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Mad Scientess Jane Expat

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Whiz Kids: The Next Generation [20110605|18:21]
Mad Scientess Jane Expat
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I brought my tripod and camera down to the first-year Physics lab last week to take some shots of my students' projects.

The theremin is a fairly simple instrument conceptually, although by no means easy to construct. It consists of two oscillators (or wave-makers) that produce waves at frequencies that are well beyond the reach of human hearing. The human hearing range is between about 20 Hertz (20 Hz) and 20,000 Hertz (20 kHz), although the top end of that tends to drop out rather quickly with age. Anyway, the two oscillators produce waves in the megaHertz (MHz = 1,000,000 Hz) region. The mixer takes the two waves and puts them together. The resulting sound is the "beat frequency", and is in the range of human hearing.

One of the oscillators can be varied by moving a hand over an antenna. This changes the frequency of the outgoing wave, and therefore changes the beat frequency, or the sound that you hear coming out of the theremin.

These are the theremin chaps. The yellow trace on the oscilloscope is the output from their theremin.



One of the oscillators and the mixer.



Theremin chaps diagnosing what turned out to be a wonky transformer on their circuit. (Well, actually, the one in the pink shirt is talking to a girl who was trying to sidle into the picture.)



The Very Low Frequency (VLF) receiver picks up low-frequency radio signals that occur naturally. These signals are related to electrical activity, such as lightning strikes, in the upper atmosphere/ionosphere. These can be heard as crackles and crunches. It consists of an antenna, a filter that passes only a specific set of frequencies and an amplifier. My students tried out their circuit on a prototyping board, and they've just completed the portable version of it. They'll be trying to take some measurements outside this week.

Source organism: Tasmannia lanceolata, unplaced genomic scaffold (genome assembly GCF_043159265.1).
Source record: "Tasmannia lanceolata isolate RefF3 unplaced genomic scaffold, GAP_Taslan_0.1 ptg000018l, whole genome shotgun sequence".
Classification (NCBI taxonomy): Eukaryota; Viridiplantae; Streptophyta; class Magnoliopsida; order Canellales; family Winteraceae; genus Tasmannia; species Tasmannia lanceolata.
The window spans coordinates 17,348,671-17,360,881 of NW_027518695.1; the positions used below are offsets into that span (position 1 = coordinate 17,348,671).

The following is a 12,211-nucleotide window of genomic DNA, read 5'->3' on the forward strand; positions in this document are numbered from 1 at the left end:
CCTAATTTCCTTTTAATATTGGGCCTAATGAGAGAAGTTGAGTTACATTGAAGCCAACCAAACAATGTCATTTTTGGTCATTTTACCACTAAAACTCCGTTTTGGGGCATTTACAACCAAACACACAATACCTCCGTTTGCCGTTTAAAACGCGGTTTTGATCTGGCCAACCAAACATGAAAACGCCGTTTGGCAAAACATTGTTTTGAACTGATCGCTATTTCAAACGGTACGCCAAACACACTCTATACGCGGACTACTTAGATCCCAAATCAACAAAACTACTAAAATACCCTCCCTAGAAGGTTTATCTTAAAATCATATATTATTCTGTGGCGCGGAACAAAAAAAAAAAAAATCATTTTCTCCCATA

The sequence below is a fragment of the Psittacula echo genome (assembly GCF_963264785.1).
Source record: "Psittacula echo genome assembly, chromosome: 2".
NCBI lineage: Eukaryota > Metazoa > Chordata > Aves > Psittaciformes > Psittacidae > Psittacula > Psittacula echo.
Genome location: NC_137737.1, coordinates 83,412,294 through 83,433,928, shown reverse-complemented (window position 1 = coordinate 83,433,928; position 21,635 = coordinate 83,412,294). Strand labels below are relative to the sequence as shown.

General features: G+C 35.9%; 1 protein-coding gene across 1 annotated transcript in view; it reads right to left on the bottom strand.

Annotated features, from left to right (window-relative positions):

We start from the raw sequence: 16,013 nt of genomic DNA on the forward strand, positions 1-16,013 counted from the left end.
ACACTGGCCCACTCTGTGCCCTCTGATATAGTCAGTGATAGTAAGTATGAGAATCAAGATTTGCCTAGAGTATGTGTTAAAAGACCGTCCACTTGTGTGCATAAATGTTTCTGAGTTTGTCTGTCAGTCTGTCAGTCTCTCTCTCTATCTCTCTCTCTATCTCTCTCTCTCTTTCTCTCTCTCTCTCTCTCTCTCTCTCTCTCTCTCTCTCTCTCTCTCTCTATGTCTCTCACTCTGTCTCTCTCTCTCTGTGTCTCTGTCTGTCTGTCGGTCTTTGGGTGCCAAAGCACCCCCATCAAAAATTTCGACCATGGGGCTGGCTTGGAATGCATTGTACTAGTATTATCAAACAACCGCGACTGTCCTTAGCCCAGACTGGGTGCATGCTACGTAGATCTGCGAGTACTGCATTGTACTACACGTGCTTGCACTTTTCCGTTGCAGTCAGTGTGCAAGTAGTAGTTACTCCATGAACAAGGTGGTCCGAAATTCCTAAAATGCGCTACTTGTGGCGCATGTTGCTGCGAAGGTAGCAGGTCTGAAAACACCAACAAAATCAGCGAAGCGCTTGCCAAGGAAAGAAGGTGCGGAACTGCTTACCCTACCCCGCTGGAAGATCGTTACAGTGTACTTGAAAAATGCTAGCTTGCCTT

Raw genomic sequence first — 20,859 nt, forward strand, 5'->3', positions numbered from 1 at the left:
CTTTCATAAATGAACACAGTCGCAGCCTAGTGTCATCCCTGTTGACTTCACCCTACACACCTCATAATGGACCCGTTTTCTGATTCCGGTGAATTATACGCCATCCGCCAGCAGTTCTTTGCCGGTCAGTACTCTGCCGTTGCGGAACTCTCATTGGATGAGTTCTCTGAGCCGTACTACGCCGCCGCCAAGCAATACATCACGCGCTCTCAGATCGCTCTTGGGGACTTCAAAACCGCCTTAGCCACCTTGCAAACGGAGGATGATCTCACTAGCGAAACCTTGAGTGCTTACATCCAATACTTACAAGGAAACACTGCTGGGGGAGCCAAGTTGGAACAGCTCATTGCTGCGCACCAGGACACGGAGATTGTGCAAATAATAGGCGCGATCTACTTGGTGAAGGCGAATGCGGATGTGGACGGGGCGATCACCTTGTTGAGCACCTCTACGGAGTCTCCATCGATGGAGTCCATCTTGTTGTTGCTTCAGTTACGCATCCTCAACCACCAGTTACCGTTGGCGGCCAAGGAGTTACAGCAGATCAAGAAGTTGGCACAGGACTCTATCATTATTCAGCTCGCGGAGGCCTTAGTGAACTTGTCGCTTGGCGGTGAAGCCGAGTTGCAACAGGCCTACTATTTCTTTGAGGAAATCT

A 2 kHz signal being passed through the receiver circuit.



Closeup of the circuit.



VLF receiver chaps admiring their handiwork. Students building a radiation detector out of a coffee tin futilely attempting to hide from the camera.

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Comments:
[User Picture]From: cosmiccircus
2011-06-05 18:16 (UTC)
Interesting! Being a visual person, I appreciate the photos!
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[User Picture]From: nanila
2011-06-08 08:38 (UTC)
Hm, maybe I should put up the slides from my talks about how the theremin works. Do you think people would be interested?
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[User Picture]From: cosmiccircus
2011-06-08 13:41 (UTC)
Sure, you never know!
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[User Picture]From: senusert
2011-06-05 19:35 (UTC)
Off topic, but your boys are cute!
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[User Picture]From: nanila
2011-06-08 08:40 (UTC)
^.^ Photogenic physicists!
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From: anokapolis
2011-06-05 21:19 (UTC)
Hands on work is always fun, and they seem to be enjoying it:)
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[User Picture]From: nanila
2011-06-08 08:41 (UTC)
They are. They got frustrated easily at first, but it's been a pleasure to see them become more patient and determined over the course of the last few weeks. They've grown fast. :)
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[User Picture]From: bowtomecha
2011-06-06 07:07 (UTC)
I was about to watch porn but this works quite nicely.
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[User Picture]From: nanila
2011-06-08 08:42 (UTC)
I wonder if there's a word for someone who fancies prototyping boards. Electrosexual?
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[User Picture]From: danaid_luv
2011-06-15 04:25 (UTC)
Interesting! I really enjoy the second shot down, btw. The colours & crazy lines zigging in & out of the shot are...pretty.
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[User Picture]From: nanila
2011-06-15 08:54 (UTC)
I'm hoping they like it enough to use it in their reports. :D
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